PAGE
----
Tamoxifen 5 mg Daily as Effective as 20 mg in Early Localized Breast Cancer

April 2019, Vol 10, No 2

San Antonio, TX—The large, randomized TAM-01 clinical trial demonstrated that 5 mg daily of tamoxifen for 3 years halved the risk for recurrence of breast intraepithelial neoplasia—atypical ductal hyperplasia, ductal carcinoma in situ (DCIS), and lobular carcinoma in situ—in women after surgery and reduced the risk for new contralateral breast cancer by 75% compared with placebo.

The reduction in the risk for recurrent or new breast cancer is in line with results achieved with the use of tamoxifen 20 mg daily for 5 years, which has been the standard treatment (with or without radiation) in this setting.

“Tamoxifen 20 mg per day has troublesome side effects, including endometrial cancer, deep-vein thrombosis, and menopausal symptoms, which pose a barrier to adherence for prevention. We hypothesized that a much lower dose given for shorter duration was as effective as, and less toxic than, standard tamoxifen,” said lead investigator Andrea De Censi, MD, Director, Medical Oncology Unit, National Hospital E.O. Ospedali Galliera, Genoa, Italy, at the 2018 San Antonio Breast Cancer Symposium.

“Our data show that in a randomized trial, low-dose tamoxifen was effective…without causing significant serious adverse events or any increase in menopausal symptoms,” he said. “Therefore, we strongly believe that these data are practice-changing.”

The study randomized 500 women with atypical ductal hyperplasia, DCIS, or lobular carcinoma in situ after surgery, with or without radiation, to low-dose tamoxifen for 3 years or to placebo. The patients were seen every 3 months and had an annual mammogram.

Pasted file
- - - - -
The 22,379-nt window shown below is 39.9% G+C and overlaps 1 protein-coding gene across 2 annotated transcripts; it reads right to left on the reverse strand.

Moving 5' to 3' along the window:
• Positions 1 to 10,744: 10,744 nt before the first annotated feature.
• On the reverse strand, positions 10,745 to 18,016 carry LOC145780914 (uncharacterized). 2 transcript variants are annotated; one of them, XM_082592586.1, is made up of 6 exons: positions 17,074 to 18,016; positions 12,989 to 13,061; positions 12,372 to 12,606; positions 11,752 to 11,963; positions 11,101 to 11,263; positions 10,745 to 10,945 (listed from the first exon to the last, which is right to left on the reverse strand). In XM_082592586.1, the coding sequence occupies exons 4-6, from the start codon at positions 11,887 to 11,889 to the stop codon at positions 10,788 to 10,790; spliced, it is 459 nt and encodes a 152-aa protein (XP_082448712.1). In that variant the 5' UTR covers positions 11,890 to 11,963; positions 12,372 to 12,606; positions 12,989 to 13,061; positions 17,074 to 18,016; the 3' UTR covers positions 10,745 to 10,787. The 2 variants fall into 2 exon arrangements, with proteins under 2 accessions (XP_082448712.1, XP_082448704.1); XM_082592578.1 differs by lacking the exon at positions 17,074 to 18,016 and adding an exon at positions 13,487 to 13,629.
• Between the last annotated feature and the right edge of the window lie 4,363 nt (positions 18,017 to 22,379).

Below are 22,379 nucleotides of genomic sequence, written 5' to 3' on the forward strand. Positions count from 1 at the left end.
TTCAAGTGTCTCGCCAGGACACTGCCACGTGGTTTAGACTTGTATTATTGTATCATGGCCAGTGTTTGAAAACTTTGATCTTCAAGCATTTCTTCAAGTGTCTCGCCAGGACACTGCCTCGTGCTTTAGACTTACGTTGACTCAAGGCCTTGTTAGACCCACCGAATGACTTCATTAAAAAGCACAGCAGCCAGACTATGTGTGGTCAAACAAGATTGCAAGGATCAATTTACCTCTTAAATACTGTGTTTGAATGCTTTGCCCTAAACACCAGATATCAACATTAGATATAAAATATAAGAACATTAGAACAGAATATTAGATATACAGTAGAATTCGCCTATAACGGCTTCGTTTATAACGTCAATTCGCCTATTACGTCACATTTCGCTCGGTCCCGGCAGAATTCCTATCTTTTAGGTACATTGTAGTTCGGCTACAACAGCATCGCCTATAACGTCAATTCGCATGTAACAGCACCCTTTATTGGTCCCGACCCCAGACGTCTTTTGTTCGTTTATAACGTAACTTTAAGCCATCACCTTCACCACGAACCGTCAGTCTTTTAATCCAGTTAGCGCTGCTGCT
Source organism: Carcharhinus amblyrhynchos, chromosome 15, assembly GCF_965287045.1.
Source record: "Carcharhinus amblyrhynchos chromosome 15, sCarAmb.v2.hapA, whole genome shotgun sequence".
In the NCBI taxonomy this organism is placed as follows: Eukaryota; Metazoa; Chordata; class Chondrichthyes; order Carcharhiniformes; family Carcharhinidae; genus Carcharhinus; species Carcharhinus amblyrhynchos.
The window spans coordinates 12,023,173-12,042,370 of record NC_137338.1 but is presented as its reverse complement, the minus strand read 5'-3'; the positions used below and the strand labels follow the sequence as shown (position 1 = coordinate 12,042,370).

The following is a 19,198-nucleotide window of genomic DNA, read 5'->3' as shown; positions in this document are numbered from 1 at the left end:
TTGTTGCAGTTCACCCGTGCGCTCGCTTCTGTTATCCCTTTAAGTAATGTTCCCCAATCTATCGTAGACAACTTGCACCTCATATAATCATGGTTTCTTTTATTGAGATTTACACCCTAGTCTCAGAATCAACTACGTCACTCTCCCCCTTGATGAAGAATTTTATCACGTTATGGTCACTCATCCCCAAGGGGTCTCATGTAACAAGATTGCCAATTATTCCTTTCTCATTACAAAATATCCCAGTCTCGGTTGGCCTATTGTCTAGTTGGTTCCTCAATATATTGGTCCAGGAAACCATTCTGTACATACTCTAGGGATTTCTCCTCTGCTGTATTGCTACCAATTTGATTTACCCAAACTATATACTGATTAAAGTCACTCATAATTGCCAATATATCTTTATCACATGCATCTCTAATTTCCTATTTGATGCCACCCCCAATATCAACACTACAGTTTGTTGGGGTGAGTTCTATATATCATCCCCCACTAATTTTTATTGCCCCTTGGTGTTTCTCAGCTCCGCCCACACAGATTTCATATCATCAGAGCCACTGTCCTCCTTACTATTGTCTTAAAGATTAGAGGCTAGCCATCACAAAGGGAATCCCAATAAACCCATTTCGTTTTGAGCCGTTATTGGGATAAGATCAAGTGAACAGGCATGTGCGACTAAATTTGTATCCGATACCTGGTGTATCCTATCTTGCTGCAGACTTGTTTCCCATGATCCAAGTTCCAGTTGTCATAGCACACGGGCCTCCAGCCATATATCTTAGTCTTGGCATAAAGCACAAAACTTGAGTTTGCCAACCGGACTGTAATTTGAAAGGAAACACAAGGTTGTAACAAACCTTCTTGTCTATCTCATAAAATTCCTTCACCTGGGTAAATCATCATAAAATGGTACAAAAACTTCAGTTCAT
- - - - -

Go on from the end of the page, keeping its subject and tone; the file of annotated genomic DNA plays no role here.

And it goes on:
“We did not compare it with 20 mg per day of tamoxifen, because the cost would be prohibitive on our limited budget from nonprofits and the government,” Dr De Censi explained.

The TAM-01 Study Results

At a median follow-up of 5 years, 14 (5.5%) of the 253 patients in the low-dose tamoxifen arm versus 28 (11.3%) of the 247 patients in the placebo arm had breast cancer recurrence or new breast cancer. Thus, low-dose tamoxifen reduced the risk for new or recurring disease by 52% compared with placebo.

Among patients with a contralateral breast cancer recurrence or new disease, 3 of the 14 women in the tamoxifen arm and 12 of the 28 women in the placebo arm had invasive breast cancer, and 11 and 18 women, respectively, had breast intraepithelial neoplasia.

“The decrease in contralateral breast cancer events was based on only 15 events, so we need to be cautious,” Dr De Censi stated.

A total of 12 serious adverse events were reported in the low-dose tamoxifen arm versus 16 events in the placebo arm. Only 1 deep-vein thrombosis or pulmonary embolism occurred in each arm, and 1 case of endometrial cancer was reported in the low-dose tamoxifen arm.

Low-dose tamoxifen did not substantially increase tamoxifen-associated side effects. Based on patient self-reports, an increase in hot flashes in the tamoxifen group versus the placebo group was of borderline significance, “amounting to about 1 extra hot flash per day,” Dr De Censi said. No differences were found between the treatment arms in the rates of vaginal dryness, painful sexual intercourse, and musculoskeletal events.

“Our results have external validity and are generalizable. Tamoxifen 10 mg every other day is applicable in clinical practice from tomorrow on,” Dr De Censi stated, adding that tamoxifen is available in 10-mg tablets only. “You can cut the tablet in half starting tomorrow,” he told listeners.

“I would definitely give lower doses of tamoxifen to the ADH [atypical ductal hyperplasia] and LCIS [lobular carcinoma in situ] patients, and if I have a DCIS patient who is not tolerating the 20-mg dose, I would be extremely happy to give that patient 5 mg per day,” said Virginia Kaklamani, MD, Leader, Breast Cancer Program, UT Health San Antonio M.D. Anderson Cancer Center, San Antonio, TX, who commented on the study.

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